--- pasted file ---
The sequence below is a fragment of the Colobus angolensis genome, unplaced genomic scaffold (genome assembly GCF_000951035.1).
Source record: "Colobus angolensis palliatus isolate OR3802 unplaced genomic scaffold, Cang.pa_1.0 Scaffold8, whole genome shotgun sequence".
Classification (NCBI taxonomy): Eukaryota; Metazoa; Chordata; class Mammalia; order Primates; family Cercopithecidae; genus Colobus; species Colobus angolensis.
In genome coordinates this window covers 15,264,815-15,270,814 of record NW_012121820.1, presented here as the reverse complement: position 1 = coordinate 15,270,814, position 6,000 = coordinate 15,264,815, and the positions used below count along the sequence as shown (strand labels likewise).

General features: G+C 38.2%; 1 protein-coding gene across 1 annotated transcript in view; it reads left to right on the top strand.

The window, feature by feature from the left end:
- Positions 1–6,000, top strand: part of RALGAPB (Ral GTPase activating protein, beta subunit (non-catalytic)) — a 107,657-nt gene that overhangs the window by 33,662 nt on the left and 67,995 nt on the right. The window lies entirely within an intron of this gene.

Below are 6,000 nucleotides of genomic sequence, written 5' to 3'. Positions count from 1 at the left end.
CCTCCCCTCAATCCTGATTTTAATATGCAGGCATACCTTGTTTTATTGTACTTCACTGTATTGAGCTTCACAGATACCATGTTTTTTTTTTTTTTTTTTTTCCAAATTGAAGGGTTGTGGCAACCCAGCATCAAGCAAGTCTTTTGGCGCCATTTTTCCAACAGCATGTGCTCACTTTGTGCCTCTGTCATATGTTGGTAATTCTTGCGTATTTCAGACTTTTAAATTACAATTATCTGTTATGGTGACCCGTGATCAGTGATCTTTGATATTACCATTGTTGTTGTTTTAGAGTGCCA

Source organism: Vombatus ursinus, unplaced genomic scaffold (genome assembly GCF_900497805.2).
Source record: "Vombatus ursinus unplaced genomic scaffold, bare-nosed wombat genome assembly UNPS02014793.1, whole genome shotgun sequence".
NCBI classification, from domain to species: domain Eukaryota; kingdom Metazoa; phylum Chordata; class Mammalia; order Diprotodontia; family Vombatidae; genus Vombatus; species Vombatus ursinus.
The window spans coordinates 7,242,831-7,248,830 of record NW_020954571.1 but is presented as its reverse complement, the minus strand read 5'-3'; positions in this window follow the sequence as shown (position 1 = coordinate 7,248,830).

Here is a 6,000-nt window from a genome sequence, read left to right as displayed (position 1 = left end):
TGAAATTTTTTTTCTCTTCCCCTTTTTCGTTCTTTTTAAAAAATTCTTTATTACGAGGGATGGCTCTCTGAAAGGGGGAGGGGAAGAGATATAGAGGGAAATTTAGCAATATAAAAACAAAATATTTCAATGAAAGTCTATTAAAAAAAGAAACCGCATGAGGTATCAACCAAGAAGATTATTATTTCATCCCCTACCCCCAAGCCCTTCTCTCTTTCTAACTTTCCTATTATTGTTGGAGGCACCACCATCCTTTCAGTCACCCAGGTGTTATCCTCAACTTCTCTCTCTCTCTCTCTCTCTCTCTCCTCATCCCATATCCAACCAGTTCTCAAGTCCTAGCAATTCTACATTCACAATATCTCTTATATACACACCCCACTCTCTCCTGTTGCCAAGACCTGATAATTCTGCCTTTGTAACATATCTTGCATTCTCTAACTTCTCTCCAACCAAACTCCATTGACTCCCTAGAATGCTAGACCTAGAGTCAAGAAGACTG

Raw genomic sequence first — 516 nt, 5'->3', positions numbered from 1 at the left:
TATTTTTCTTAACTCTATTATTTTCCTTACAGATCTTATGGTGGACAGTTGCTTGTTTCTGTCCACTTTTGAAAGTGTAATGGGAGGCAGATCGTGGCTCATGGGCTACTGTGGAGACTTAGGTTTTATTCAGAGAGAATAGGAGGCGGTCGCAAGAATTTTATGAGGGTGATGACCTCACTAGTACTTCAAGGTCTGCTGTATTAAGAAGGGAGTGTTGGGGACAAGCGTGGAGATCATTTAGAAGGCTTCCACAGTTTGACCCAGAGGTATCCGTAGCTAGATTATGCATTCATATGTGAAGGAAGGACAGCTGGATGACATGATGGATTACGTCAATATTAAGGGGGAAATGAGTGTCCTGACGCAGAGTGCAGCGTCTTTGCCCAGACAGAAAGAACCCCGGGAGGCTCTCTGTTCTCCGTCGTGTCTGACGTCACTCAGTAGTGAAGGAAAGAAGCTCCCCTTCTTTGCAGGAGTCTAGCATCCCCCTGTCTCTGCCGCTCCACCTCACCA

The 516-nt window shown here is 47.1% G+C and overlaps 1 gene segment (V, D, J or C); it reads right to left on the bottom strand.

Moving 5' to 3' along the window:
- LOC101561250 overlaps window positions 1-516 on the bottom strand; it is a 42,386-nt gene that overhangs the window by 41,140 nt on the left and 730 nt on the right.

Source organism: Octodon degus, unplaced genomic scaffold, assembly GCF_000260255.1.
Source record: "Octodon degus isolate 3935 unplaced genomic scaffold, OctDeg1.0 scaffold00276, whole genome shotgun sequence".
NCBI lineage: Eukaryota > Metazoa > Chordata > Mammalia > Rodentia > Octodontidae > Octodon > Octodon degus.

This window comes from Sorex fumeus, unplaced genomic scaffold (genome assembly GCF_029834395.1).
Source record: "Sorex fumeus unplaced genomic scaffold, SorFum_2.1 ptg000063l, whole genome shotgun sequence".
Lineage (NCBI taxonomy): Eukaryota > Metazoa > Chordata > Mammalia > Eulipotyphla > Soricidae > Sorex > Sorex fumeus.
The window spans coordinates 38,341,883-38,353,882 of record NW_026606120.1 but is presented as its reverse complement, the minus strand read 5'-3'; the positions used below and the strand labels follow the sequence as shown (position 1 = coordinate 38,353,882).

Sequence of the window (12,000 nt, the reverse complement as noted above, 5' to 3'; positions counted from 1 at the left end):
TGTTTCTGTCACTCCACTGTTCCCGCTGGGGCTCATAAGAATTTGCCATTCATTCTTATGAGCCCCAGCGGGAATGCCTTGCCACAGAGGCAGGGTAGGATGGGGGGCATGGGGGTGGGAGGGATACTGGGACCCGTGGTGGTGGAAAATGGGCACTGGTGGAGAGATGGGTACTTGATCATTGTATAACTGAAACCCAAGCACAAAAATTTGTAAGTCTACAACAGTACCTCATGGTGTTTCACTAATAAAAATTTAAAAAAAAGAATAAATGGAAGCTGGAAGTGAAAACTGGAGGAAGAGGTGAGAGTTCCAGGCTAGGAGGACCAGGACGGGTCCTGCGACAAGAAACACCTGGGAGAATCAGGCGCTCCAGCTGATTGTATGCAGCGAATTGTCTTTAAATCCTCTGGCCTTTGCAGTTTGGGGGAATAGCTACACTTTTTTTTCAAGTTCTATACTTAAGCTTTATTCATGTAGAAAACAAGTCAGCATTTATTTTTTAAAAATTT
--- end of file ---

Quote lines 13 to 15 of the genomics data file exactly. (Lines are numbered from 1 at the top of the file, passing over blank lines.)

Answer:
The window spans coordinates 7,242,831-7,248,830 of record NW_020954571.1 but is presented as its reverse complement, the minus strand read 5'-3'; positions in this window follow the sequence as shown (position 1 = coordinate 7,248,830).

Here is a 6,000-nt window from a genome sequence, read left to right as displayed (position 1 = left end):
TGAAATTTTTTTTCTCTTCCCCTTTTTCGTTCTTTTTAAAAAATTCTTTATTACGAGGGATGGCTCTCTGAAAGGGGGAGGGGAAGAGATATAGAGGGAAATTTAGCAATATAAAAACAAAATATTTCAATGAAAGTCTATTAAAAAAAGAAACCGCATGAGGTATCAACCAAGAAGATTATTATTTCATCCCCTACCCCCAAGCCCTTCTCTCTTTCTAACTTTCCTATTATTGTTGGAGGCACCACCATCCTTTCAGTCACCCAGGTGTTATCCTCAACTTCTCTCTCTCTCTCTCTCTCTCTCTCCTCATCCCATATCCAACCAGTTCTCAAGTCCTAGCAATTCTACATTCACAATATCTCTTATATACACACCCCACTCTCTCCTGTTGCCAAGACCTGATAATTCTGCCTTTGTAACATATCTTGCATTCTCTAACTTCTCTCCAACCAAACTCCATTGACTCCCTAGAATGCTAGACCTAGAGTCAAGAAGACTG